Except a living man there is nothing

more wonderful than a book!

A message to us from the dead,

– from human souls whom we never saw,

who lived perhaps thousands of miles away;

and yet these, on those little sheets of paper,

speak to us, teach us, comfort us,

open their hearts to us as brothers.

–  Charles Kingsley (1819-1875)

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‘Captain Cooked’ Book Signings – Meet The Author!

Listen, there’s a new book out and it’s an island culinary/romance/mystery novel that got me at its great title. It’s called Captain Cooked.

Full disclosure: I know about this book because its author, Steve Grogan, hired me before publication to review it for Hawaiian cultural accuracy. It’s set here on the Big Island, and he wanted to make sure he had his Hawai‘i facts down.

And so I got to read it early on, and saw that it’s really a fun read. Included throughout the book are really interesting island-related recipes. There’s also geocaching and more. And get this: He has hidden a shark-teeth club somewhere on the Big Island, and the book contains clues as to its location. Find the treasure and win $5000! This book really has it all! (Don’t ask me where the treasure is. I really have no idea.)

He did a similar thing with his previous book, a mystery titled Vegas Die. (Great book titles, huh?!) Nobody found the hidden dagger. Read where it was.

Vegas Die, published by Addison & Highsmith Publishers, has gained recognition as a “Best Seller” in the West, with its special twist featuring a dagger worth $25,000 hidden somewhere in the Las Vegas Valley, with clues to be found within the book. The fictional plot centers around the murders of retired mobsters with the Mayor of Las Vegas becoming the #1 suspect.

Back to his current book: Steve Grogan is going to be here, on the Big Island and O‘ahu, signing books, and you should swing by. I’m going to stop by when he’s at Basically Books in Hilo on Saturday. He is an interesting guy and you should stop by, say hello and pick up a book, which he’ll sign for you.

If you cannot make a signing, you can order Captain Cooked online.

Captain Cooked Book Signing Tour Dates

Big Island

Saturday, February 19th Borders Bookstore, 75-1000 Henry Street in Kailua-Kona 10:30 am (808.331.1668)  — Tentative–check with store

Saturday, February 19th at Basically Books 160 Kamehameha Ave. in Hilo 2 pm (800.903.6277)

Sunday, February 20th   10am, Big Island Geocachers at Island Lava Java restaurant, 75-5799 Ali’i Dr., on Kona Bay in Kailua-Kona – Public welcome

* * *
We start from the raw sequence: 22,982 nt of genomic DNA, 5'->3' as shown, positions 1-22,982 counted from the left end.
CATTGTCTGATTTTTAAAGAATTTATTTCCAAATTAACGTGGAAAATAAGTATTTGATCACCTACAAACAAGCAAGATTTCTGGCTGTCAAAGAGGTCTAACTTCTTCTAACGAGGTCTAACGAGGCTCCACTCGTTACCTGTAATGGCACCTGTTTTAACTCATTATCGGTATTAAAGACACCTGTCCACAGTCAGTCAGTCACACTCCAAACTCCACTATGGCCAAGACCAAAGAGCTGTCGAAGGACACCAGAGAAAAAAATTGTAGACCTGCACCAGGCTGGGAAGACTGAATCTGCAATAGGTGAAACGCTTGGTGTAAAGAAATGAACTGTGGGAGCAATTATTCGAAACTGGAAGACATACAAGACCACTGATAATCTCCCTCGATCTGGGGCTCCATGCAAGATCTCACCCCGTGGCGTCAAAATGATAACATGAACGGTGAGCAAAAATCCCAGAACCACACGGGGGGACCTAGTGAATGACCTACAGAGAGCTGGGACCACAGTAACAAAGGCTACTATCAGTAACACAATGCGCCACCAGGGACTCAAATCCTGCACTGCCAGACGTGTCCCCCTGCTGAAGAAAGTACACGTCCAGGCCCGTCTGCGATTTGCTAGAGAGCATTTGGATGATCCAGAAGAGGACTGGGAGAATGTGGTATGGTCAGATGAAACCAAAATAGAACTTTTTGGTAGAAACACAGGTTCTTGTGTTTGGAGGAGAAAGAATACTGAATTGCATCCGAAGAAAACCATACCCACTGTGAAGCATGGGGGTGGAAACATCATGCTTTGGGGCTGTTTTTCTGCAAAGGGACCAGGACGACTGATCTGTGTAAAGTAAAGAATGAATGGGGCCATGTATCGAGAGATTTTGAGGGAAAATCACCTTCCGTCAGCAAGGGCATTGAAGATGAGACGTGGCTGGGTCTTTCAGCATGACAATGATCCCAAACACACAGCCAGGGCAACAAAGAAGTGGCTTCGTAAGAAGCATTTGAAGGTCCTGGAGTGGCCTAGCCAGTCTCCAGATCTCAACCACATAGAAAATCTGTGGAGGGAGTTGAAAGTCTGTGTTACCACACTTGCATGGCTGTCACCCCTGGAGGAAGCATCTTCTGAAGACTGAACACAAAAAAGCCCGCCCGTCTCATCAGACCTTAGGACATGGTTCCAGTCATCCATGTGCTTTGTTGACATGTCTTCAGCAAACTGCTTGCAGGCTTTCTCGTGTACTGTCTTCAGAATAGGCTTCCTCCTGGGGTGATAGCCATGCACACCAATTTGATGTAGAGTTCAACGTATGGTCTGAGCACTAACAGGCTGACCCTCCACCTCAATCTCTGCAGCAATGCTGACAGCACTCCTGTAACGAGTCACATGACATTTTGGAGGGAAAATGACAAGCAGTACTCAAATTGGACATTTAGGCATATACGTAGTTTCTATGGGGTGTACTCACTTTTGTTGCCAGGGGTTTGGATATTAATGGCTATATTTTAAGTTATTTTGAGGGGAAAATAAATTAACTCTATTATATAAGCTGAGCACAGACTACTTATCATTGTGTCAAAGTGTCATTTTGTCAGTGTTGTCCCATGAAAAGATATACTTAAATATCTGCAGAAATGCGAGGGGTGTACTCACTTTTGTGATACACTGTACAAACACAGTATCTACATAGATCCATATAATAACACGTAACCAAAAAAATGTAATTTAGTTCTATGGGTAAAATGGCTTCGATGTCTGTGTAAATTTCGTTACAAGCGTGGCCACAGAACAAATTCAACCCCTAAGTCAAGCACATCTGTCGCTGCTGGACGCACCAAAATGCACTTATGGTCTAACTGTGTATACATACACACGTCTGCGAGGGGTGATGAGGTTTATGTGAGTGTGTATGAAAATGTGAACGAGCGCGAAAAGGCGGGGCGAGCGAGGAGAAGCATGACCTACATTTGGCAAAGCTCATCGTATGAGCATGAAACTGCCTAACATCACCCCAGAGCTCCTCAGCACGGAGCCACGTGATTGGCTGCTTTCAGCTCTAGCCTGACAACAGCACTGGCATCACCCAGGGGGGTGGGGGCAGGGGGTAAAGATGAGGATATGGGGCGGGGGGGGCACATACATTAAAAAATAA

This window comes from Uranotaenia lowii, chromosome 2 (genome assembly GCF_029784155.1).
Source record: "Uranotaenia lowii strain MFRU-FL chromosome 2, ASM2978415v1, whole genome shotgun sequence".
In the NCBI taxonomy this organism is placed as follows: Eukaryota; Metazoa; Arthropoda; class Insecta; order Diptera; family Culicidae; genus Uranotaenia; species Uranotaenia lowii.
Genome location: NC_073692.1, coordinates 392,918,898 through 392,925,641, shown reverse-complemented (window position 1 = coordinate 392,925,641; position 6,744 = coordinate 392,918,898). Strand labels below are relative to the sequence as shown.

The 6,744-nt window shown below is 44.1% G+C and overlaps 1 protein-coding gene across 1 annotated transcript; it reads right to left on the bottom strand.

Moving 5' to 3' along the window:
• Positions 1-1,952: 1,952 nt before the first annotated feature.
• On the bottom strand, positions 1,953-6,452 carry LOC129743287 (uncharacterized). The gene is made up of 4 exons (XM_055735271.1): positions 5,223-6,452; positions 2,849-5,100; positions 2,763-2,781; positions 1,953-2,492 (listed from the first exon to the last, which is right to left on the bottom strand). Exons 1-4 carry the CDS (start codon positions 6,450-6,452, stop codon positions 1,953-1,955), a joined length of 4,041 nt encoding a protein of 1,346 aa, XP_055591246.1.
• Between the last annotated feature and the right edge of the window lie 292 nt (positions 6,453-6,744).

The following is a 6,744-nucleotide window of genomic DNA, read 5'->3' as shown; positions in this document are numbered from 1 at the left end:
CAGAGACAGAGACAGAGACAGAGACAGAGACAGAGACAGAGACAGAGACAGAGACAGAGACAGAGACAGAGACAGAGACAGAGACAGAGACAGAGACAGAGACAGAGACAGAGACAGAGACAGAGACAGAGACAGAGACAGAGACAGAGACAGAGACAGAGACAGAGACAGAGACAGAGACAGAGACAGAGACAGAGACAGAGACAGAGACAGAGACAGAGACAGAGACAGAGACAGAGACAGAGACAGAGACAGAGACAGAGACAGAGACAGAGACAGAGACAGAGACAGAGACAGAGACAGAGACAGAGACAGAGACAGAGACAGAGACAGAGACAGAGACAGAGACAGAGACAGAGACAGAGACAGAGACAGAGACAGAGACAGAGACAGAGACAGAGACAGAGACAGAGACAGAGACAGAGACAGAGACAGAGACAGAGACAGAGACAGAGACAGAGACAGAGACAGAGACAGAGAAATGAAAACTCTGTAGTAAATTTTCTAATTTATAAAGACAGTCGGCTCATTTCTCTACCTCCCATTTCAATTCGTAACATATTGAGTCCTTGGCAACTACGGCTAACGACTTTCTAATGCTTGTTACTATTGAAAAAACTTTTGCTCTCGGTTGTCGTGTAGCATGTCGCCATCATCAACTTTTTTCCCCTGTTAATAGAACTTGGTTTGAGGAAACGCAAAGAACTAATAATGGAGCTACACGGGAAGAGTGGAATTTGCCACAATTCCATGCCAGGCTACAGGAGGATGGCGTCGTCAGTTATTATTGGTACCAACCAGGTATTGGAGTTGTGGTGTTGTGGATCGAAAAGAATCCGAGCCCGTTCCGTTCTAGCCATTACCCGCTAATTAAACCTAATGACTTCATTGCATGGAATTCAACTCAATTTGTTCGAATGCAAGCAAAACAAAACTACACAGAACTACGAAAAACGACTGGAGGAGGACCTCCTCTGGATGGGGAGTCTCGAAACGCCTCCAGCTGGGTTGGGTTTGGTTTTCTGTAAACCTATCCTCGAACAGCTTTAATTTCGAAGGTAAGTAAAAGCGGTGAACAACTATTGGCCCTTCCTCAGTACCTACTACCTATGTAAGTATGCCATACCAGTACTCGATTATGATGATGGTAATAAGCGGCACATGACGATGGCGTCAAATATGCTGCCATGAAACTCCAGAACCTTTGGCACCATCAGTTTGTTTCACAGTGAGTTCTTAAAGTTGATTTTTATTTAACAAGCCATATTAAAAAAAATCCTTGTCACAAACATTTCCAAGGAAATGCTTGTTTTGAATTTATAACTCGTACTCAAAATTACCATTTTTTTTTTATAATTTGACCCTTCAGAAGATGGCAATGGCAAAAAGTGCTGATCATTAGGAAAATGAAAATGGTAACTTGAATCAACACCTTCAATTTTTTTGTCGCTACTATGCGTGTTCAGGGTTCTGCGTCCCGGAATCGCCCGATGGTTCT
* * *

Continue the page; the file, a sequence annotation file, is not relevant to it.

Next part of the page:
Sunday, February 20th Royal Kona Resort with book cover Tiki artist Brad Parker, 4 pm to sunset,  75-5852 Ali’i Drive, Kailua-Kona

Tuesday, March 1st, Kona Stories in Kailua-Kona 6 pm ‘Words & Wine,’ Keauhou Shopping Center,  78-6831 Ali’i Drive (808.324-0350)

O’ahu

Friday, February 25th,  Pau Hana Meet & Greet with O’ahu Geocachers, 6-8 p.m.  at Kaka’ako Kitchen, 1200 Ala Moana Blvd. (Ward Centre)—Free, public welcome

Saturday, February 26th at Barnes & Noble in Ala Moana Center 1450 Ala Moana Blvd. Suite 1272   11am-2pm (808.949.7307)

Sunday, February 27th at Barnes & Noble at Kahala Mall 4211 Waialae Avenue   (808.737.3323) 1:30 pm-3:30 pm

Please contact book stores and locations to verify times

Please note: due to the impending Borders Chapter 11 bankruptcy filing the Honolulu book signings were cancelled and adjust your calendar accordingly.

Some of the press the book has received so far, and store announcements:

Captain Cooked Recent News Articles, Blogs, Book Store Postings

— as of February 1st, 2011

Craig’s List

http://honolulu.craigslist.org/big/eve/2177754916.html
Honolulu Star Advertiser

http://www.prlog.org/11261704-captain-cooked-book-review-by-star-advertiser.html
Big Island Chronicle

http://www.bigislandchronicle.com/2011/02/01/hawaii-news-get-your-copy-of-captain-cooked-autographed-in-upcoming-book-signing-tour/
Hawaii Life of Luxury

http://www.hawaiilifeofluxury.com/captain-cooked-mystery-book-by-s-p-grogan/
Hawaii Book Blog

http://www.hawaiibookblog.com/?p=5090
Hawaii Star

http://www.hawaiistar.com/2011/01/captain-cooked/
Big Island – Big Island Blog

http://www.bigisland-bigisland.com/author-of-captain-cooked-book-signing-dates-proceeds-to-food-basket-program.html
News Blaze review

http://newsblaze.com/story/20101001054427clar.nb/topstory.html
You Tube Video

http://www.youtube.com/watch?v=8K9g3GglE-Y
Craig’s List

http://honolulu.craigslist.org/oah/eve/2153723051.html
Native Books – Na Mea Hawaii

http://www.nativebookshawaii.com/shop/index.php?main_page=product_info&cPath=1_12&products_id=4008
Basically Books – Hilo

http://www.basicallybooks.com/upcomingevents.html
The Big Island’s Food Basket Calendar

http://www.foodbaskethi.org/index.php/calendar/
Kahakai Kitchen Blog

http://www.wellsphere.com/healthy-cooking-article/alan-wong-s-whole-tomato-japanese-cucumber-salad-with-li-hing-mui-vinaigrette-for-local-foodie-mystery-captain-cooked/1189654

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Selling The Book

MoneyThis Wall Street Journal article How Authors Move Their Own Merchandise, by Joanne Kaufman, is about how much effort writers put into marketing — selling — their own books these days. It’s out of necessity; the publishing world has changed a lot.

It starts:

To gin up sales for her 2009 essay collection “Bad Mother,” Ayelet Waldman rewarded those who preordered the book with such lagniappes as a donation to a scholarship fund or a copy of a novel by her husband, Michael Chabon. “I think all of that got ‘Bad Mother’ on the New York Times best-seller list,” Ms. Waldman said.

Ayelet Waldman is one author who has learned the benefits of giveaways and social networking.

Eager for lightning to strike twice, she began working the Facebook rolls before last summer’s publication of her novel “Red Hook Road.” Those who preordered (or sent an email explaining their lack of interest in preordering) were entered into a drawing to win an iPod loaded with music thematic to the book. Read more

My favorite is the part about the writer who put up a slideshow on his Facebook page. It showed famous people reading his novel. I just love that. Watch for that when I’m peddling a novel one day.

Read the whole article here.